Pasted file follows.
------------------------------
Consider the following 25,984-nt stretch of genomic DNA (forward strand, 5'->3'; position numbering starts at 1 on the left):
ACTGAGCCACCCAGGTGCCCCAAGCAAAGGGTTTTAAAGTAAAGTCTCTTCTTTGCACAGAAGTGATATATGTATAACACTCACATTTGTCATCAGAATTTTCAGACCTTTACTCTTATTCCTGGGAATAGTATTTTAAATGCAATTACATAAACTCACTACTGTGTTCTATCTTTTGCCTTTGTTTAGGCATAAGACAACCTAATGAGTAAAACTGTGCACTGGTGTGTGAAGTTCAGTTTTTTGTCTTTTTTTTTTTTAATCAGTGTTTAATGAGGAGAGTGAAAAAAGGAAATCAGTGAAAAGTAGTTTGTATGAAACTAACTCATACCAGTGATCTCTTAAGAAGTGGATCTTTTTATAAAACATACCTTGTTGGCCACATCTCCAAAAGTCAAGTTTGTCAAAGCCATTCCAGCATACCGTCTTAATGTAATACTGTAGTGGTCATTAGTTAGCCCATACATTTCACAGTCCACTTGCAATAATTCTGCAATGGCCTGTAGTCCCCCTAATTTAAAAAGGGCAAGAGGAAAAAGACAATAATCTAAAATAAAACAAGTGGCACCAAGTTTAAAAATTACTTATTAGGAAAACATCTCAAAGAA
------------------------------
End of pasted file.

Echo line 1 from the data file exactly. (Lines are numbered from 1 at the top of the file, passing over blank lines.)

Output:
Consider the following 25,984-nt stretch of genomic DNA (forward strand, 5'->3'; position numbering starts at 1 on the left):